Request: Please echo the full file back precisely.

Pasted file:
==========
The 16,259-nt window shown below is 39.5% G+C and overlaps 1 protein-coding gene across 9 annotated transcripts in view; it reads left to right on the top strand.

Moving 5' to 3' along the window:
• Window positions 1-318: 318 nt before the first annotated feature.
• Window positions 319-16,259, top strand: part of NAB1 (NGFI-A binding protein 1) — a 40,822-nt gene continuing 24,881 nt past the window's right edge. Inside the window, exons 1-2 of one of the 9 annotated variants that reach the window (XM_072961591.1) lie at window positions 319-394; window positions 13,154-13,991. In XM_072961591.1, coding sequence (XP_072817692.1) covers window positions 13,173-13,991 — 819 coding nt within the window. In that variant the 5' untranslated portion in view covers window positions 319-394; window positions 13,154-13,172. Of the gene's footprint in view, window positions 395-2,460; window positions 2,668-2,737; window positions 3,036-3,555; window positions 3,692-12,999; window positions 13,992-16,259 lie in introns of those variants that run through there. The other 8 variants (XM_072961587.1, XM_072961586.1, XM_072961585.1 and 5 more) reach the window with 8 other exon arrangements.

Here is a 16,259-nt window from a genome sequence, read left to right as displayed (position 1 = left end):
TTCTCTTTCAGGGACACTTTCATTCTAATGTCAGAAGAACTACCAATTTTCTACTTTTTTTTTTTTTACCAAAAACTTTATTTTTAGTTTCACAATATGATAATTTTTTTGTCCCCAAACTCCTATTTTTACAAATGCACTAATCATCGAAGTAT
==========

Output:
The 16,259-nt window shown below is 39.5% G+C and overlaps 1 protein-coding gene across 9 annotated transcripts in view; it reads left to right on the top strand.

Moving 5' to 3' along the window:
• Window positions 1-318: 318 nt before the first annotated feature.
• Window positions 319-16,259, top strand: part of NAB1 (NGFI-A binding protein 1) — a 40,822-nt gene continuing 24,881 nt past the window's right edge. Inside the window, exons 1-2 of one of the 9 annotated variants that reach the window (XM_072961591.1) lie at window positions 319-394; window positions 13,154-13,991. In XM_072961591.1, coding sequence (XP_072817692.1) covers window positions 13,173-13,991 — 819 coding nt within the window. In that variant the 5' untranslated portion in view covers window positions 319-394; window positions 13,154-13,172. Of the gene's footprint in view, window positions 395-2,460; window positions 2,668-2,737; window positions 3,036-3,555; window positions 3,692-12,999; window positions 13,992-16,259 lie in introns of those variants that run through there. The other 8 variants (XM_072961587.1, XM_072961586.1, XM_072961585.1 and 5 more) reach the window with 8 other exon arrangements.

Here is a 16,259-nt window from a genome sequence, read left to right as displayed (position 1 = left end):
TTCTCTTTCAGGGACACTTTCATTCTAATGTCAGAAGAACTACCAATTTTCTACTTTTTTTTTTTTTACCAAAAACTTTATTTTTAGTTTCACAATATGATAATTTTTTTGTCCCCAAACTCCTATTTTTACAAATGCACTAATCATCGAAGTAT